Pakistan Tehreek-e-Insaf (PTI) Chairman and former prime minister Imran Khan has said that whether he is in jail or not, his party will “sweep” the elections.
Speaking during a conversation with American media group National Public Radio (NPR), the former prime minister said he does not know if he will end up getting disqualified or not, but that it also “doesn’t matter” because he believes his party has a popularity wave “unprecedented” in Pakistan’s history.
Former cricket player Khan served as prime minister from 2018 until 2022, when he was removed by a vote of the parliament. Since then, he has continued to push for an early election by holding protests across the country.
Shehbaz Sharif, who took over as prime minister after him, rejected his demand and declared that the election would go off as planned later this year.
Elections are an unsettling prospect for the government, which is what is occurring. They are scared that we will win the election. Since I survived an assassination attempt and am extremely fortunate to still be alive, they are trying everything to remove me from the picture, including assassination, said Khan, who survived an assassination attempt on a long march last year.
In answer to the question of whether he is certain that an election will be held at the scheduled time, Khan said it was his main concern because, according to the country’s constitution, polls had to be held within 90 days after the dissolution of its two provincial governments.
When asked what would happen if his party, the PTI, regained power, Khan made reference to the charges made by the opposition that he repressed the press and other critics when he had that position in the past.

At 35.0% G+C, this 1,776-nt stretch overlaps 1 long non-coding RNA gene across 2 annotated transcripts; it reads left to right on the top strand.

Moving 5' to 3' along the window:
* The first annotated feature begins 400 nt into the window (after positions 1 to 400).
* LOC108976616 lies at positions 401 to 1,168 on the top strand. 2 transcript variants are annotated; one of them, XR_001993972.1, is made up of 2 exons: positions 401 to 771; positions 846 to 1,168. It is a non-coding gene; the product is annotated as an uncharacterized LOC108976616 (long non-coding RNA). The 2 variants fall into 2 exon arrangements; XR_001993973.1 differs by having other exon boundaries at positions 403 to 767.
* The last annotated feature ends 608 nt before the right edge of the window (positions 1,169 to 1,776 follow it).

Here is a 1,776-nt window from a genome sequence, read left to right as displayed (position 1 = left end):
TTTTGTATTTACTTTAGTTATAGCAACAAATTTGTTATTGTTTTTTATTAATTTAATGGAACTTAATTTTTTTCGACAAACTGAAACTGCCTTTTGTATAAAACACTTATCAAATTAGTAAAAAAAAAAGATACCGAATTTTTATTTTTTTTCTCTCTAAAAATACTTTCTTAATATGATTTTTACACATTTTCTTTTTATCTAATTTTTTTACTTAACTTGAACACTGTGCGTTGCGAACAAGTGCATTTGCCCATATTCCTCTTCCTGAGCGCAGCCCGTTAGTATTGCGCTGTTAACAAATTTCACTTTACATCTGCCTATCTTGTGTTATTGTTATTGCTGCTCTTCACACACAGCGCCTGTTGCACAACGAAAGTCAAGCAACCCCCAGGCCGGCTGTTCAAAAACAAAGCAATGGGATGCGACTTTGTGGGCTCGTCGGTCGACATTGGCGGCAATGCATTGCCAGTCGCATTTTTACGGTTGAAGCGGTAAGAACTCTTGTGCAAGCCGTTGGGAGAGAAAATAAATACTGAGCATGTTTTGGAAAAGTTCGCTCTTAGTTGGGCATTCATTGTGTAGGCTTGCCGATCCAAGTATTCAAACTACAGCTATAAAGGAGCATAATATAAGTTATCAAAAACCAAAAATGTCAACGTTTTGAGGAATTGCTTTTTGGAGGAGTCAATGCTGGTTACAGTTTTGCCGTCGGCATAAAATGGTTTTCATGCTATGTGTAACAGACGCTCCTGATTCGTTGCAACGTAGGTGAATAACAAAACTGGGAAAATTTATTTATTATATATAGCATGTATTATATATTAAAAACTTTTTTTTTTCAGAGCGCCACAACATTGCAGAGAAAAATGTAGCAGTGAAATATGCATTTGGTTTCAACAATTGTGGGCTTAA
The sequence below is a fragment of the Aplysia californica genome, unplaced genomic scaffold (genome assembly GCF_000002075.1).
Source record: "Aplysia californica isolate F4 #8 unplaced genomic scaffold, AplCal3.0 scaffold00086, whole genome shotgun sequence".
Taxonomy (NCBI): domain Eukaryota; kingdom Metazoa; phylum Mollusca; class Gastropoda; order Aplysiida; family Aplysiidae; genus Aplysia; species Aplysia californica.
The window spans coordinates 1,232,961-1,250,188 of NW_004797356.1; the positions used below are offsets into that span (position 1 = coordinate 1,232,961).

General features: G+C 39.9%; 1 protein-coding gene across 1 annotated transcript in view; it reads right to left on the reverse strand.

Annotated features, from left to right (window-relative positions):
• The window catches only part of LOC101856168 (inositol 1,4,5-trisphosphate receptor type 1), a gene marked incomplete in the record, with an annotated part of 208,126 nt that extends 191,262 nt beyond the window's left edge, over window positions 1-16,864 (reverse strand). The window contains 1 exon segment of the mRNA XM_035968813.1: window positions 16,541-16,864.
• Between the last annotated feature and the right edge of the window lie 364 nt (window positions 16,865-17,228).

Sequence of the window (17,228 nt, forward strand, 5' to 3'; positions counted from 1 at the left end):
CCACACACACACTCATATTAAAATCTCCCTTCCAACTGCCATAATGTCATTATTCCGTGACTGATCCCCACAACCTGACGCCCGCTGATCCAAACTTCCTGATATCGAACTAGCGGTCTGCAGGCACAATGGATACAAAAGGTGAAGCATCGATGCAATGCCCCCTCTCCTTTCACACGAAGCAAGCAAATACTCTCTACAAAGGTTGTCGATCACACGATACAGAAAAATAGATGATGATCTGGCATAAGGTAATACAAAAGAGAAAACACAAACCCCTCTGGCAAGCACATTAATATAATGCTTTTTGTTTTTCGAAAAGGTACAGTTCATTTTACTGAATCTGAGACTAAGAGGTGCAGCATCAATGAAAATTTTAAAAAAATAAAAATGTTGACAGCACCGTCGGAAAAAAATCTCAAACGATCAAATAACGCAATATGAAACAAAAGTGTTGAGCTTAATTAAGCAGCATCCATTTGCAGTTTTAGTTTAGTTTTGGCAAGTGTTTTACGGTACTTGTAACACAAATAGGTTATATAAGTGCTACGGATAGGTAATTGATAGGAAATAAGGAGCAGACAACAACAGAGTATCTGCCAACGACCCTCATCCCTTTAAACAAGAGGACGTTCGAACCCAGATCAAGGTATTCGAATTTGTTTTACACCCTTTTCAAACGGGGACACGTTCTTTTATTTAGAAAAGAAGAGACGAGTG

“Steve, my 3 1/2 years were the most liberal 3 1/2 years in our history. I mean, the – we never interfered with the judiciary, which was always the case in the past. We never interfered with the media. The only time there were problems with the media was not because of us, because of the army, because of the army establishment,” Khan responded.
He went on to say that currently, within five months, not just him but also all his senior leadership have cases against them. “They’re running from one court to the other,” he said.
When asked about his “attitude” towards the persons he currently accuses of pursuing him, the former premier was pressed by the interviewer.
At this point, Khan stated his “firm belief” that the difference between rich and poor countries is not a dearth of resources but rather the rule of law because he has traveled the world as a professional international sportsman.
“Countries that have rule of law prosper, countries that don’t have rule of law become banana republics. So our fight in Pakistan is to bring the powerful elite under the law,” he said.
The rule of law means anyone who breaks the law, you actually – they are held accountable, Khan said.